Social work students at different institutions have achieved varying degrees of success in requesting compensation. UT Austin established a new donor-supported fund this spring to give students scholarships in their last semester as a social work student, when they spend the majority of their time at their internship.
Gracie Ramsdell, who received $2,000 from the fund, said she applied for a scholarship within an hour of receiving an email about it.
“I applied because I’ve gone into debt in pursuing this degree. I have worked the whole time I’ve been in my master’s program,” she said. All told, her classes, her teaching assistant job and her placement added up to 56 hours a week this past semester—not including assignments.
The first thing she did once she received the award was spend $450 on dental care she had been delaying since last December; she wanted to get the work done while she could still utilize her university health insurance.
The scholarships were available only to students who received no other funding toward their internship. (It is unclear how many students received funding from the program, or whether they all received a flat sum of $2,000, though Ramsdell said she knows of at least one other student who did. Representatives of UT Austin’s Steve Hicks School of Social Work did not respond in time for publication.)
While it’s a step in the right direction, student organizers say, there is a long way still to go; they argue that the small size of the awards amounts to subminimum wage.
“Every little bit helps,” said Ramsdell. “It’s demonstrating and acknowledging that more needs to be done, which I appreciate. Living in Austin, Texas, 2,000 dollars covers a little over one month rent and utilities. It’s a move in the right direction, [but] at the end of the day, it’s a Band-Aid.”
Wagner said she has asked the university but has not been told how much money is available for these scholarships.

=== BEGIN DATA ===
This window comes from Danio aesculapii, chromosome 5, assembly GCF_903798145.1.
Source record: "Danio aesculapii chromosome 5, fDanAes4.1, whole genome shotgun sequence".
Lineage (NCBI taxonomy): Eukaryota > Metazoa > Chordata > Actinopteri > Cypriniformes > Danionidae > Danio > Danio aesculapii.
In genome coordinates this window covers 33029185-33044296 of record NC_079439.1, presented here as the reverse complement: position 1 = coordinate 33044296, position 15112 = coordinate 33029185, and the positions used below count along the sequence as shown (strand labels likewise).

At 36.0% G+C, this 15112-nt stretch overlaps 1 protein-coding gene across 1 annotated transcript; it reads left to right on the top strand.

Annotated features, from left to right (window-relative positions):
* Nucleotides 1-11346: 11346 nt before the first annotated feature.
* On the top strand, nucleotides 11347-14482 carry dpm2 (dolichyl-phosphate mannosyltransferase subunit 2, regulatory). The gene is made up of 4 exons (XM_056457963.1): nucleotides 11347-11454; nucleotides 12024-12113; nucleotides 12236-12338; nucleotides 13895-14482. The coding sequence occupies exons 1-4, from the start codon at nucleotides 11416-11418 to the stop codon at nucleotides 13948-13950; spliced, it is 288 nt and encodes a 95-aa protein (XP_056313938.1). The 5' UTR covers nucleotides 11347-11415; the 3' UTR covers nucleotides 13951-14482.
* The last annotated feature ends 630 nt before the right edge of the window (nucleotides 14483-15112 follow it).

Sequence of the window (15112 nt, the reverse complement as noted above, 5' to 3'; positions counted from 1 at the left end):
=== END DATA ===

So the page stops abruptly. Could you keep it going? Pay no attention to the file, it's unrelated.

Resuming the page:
Trying ‘Every Approach’
At other universities, the push for paid placements is slower going. Hunter College, a part of the City University of New York system, and several other institutions in New York are considering decreasing the number of hours social work students must put into their internships to meet CSWE requirements. Currently, New York City social work master’s students must complete 1,200 hours, though CSWE requires only 900.
Pilar Bonilla, a graduating social work master’s student who is active in Hunter College’s P4P chapter, considers hours alignment—the term for matching the hours worked to the hours required by the accreditor—an easy first step in the fight for paid placements. She called it “low-hanging fruit” and said that pushing for hours alignment helped to bring together students from New York’s various social work programs.
“My dream, my goal would be to see all the New York state schools united so we can all go to Albany and demand to be paid,” she said. “The end goal is payment for placement.”
Mary M. Cavanaugh, dean of Hunter College’s Silberman School of Social Work, said in an email to Inside Higher Ed that even the change to hours alignment is not set in stone.
“We have embarked in discussions with students, staff, and faculty and will be engaging with our community partners in this process, which is a critically important component,” she wrote. “Additionally, we are working collaboratively with other schools of social work in NYC regarding a strategic and well-planned transition if it is approved and agreed upon by stakeholders.”
According to Bonilla, among the most significant barriers to moving forward with hours alignment appears to be that placement partners expect students to be available to work for the full 1,200 hours.
In some states, legislators are also pushing for compensation for social work interns. Last year, Michigan passed a bill to pay graduate social work students completing their practicums in public schools $25 an hour. Legislators in Texas have introduced a bill this year that, if passed, would pay $15 an hour for up to 400 hours of fieldwork for social work bachelor’s students and $20 an hour for up to 450 hours for master’s students.
“We celebrate every win because, you know, organizing is grueling,” Wagner said. “We want every approach, because it’s urgent and it needs to happen ASAP.”